Wise (company)

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Wise
New Wise (formerly TransferWise) logo.svg
Type of site
Public company
Traded asLSEWISE
FoundedJanuary 2011; 10 years ago (2011-01)
HeadquartersShoreditch, England
Founder(s)Taavet Hinrikus
Kristo Käärmann
ChairmanTaavet Hinrikus
CEOKristo Käärmann
ServicesFinancial services, remittance
Revenue£302.6 million (March 2020)
Profit£21.3 million (March 2020)
URLwise.com

Wise (formerly TransferWise) is a London-based financial technology company founded by Estonian businessmen Kristo Käärmann and Taavet Hinrikus in January 2011.[1][2][3]

History[edit]

Regular money transfer versus peer-to-peer money transfer (used by Wise)

Wise was founded by Taavet Hinrikus, Skype's first employee,[4] and financial consultant Kristo Käärmann. Its system has been compared to the hawala money transfer system.[5][6][7][8]

In its first year of operation, transactions through Wise amounted to €10 million.[9] In 2012, Wise was named as one of "East London's 20 hottest tech startups" by The Guardian, Start Up of the Week by Wired UK, one of five "start-ups to watch" at Seedcamp's 2012 US Demo Day by TechCrunch, and made it to Startups.co.uk's list of the top 100 UK start-ups of 2012.[10] [11][12][13]

In April 2013, Wise stopped letting users purchase Bitcoin, citing pressure from banking providers.[14] Independent comparison site Monito revealed that Wise was on average 83% cheaper than the big four UK banks on major currency "routes", but could be up to 90% cheaper in certain specific cases.[15]

In May 2015, Wise was ranked No. 8 on CNBC's 2015 Disruptor 50 list,[16] and in August 2015, the company was named a World Economic Forum Tech Pioneer.[17]

On 8 April 2017, an internal memo from British bank Santander claimed the bank would lose 84% of its revenue from its money transfer business if its charges were the same as Wise.[18] Also in April 2017, the company announced the opening of its APAC hub in Singapore.[19] In 2019, the company announced opening an office in Brussels.[20] In May 2017, the company announced its customers were sending over £1 billion every month using the service,[21] and that the company turned profitable six years after being founded.[22]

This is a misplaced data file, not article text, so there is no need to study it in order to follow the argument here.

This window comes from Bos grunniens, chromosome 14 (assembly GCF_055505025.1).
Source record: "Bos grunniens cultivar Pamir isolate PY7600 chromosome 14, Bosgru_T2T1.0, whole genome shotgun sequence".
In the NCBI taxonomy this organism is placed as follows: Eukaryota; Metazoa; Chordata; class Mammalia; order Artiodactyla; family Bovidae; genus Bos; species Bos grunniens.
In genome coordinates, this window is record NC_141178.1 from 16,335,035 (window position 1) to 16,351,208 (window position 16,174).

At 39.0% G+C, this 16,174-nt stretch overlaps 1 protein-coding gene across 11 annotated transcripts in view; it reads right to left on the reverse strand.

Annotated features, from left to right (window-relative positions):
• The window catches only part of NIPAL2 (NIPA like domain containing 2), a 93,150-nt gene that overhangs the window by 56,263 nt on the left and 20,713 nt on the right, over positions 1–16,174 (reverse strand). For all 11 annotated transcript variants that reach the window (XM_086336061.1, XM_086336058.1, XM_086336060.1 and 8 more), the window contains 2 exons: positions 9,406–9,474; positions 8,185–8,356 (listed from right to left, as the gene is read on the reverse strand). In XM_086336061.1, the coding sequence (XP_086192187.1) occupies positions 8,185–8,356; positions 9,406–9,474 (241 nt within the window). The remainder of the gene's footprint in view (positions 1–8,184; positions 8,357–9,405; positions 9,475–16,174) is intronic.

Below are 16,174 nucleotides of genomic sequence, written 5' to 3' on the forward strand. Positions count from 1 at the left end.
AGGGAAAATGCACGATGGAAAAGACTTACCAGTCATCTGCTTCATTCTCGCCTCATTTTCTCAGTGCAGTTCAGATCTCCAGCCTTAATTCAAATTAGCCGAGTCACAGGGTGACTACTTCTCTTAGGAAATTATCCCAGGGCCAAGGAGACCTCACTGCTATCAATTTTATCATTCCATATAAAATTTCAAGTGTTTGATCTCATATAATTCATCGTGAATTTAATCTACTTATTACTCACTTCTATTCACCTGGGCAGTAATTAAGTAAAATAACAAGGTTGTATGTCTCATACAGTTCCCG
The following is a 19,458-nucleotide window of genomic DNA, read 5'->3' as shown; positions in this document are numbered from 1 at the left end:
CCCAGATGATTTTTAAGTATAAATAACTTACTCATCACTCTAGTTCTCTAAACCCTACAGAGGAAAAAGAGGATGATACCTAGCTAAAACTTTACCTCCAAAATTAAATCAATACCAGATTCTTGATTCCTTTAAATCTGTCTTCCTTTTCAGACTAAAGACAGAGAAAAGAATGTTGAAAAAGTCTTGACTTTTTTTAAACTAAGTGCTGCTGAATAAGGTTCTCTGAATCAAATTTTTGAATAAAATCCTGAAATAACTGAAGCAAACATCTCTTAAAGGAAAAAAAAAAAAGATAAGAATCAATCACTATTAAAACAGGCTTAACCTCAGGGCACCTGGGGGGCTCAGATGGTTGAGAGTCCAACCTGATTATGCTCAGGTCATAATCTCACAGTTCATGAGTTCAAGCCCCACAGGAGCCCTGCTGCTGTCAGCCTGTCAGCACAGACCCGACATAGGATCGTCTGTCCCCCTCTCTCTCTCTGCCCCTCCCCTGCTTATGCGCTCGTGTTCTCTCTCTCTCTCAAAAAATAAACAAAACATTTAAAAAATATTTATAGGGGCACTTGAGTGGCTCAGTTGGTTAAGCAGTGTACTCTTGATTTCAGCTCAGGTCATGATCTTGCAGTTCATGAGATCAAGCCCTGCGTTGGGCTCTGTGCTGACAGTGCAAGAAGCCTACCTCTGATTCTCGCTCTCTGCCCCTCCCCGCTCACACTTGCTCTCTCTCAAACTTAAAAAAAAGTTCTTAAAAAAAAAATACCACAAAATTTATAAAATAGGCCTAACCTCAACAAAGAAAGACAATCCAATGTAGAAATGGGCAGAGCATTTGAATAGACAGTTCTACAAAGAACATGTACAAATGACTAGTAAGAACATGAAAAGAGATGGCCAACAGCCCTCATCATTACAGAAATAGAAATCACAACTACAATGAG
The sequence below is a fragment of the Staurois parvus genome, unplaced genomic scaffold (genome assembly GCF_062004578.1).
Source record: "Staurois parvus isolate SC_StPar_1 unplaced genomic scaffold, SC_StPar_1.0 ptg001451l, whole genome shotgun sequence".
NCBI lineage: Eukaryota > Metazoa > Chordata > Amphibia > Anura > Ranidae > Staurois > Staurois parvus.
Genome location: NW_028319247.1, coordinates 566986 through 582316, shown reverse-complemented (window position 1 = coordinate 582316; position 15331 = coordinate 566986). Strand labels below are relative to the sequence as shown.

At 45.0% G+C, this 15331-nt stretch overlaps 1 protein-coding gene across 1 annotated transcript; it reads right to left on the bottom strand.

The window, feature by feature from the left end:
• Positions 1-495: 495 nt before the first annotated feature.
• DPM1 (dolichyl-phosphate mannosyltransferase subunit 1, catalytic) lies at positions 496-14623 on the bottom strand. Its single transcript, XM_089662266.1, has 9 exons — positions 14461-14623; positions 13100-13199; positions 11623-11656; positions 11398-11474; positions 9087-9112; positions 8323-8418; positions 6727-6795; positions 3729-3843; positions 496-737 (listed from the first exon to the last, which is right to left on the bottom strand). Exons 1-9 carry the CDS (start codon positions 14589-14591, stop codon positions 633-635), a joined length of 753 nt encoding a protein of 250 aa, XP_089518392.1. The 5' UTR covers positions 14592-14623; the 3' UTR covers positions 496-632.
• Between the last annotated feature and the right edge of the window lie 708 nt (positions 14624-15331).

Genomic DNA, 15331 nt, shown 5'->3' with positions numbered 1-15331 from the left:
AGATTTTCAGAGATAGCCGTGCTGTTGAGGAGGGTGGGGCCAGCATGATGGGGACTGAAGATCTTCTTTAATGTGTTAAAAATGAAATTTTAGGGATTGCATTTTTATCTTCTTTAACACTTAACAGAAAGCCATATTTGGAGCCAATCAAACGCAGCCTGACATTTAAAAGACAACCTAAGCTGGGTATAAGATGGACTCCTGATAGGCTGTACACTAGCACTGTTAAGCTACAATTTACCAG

On 21 January 2021, Sky News reported that Wise had appointed Goldman Sachs and Morgan Stanley as joint global co-ordinators for its planned initial public offering.[23] On 22 February 2021, the company rebranded from TransferWise to Wise.[24][25][26] As part of this rebranding, the company also launched a new website domain.[24] The company rebranded to reflect its expanded product offering beyond international money transfer.[27]

On 2 July 2021, it was announced in a prospectus published by the company that co-founder Taavet Hinrikus would step down as chair within a year.[28] It was also announced that David Wells would replace him in this position.

On 7 July 2021, Wise went public by a direct listing on London Stock Exchange and was valued at $11 billion.[29]

Funding[edit]

Wise received seed funding amounting to $1.3 million from a consortium including venture firms IA Ventures and Index Ventures, IJNR Ventures, NYPPE as well as individual investors such as PayPal co-founder Max Levchin, former Betfair CEO David Yu, and Wonga.com co-founder Errol Damelin.[30] Wise also received investment after being named one of Seedcamp 2011's winners.[31]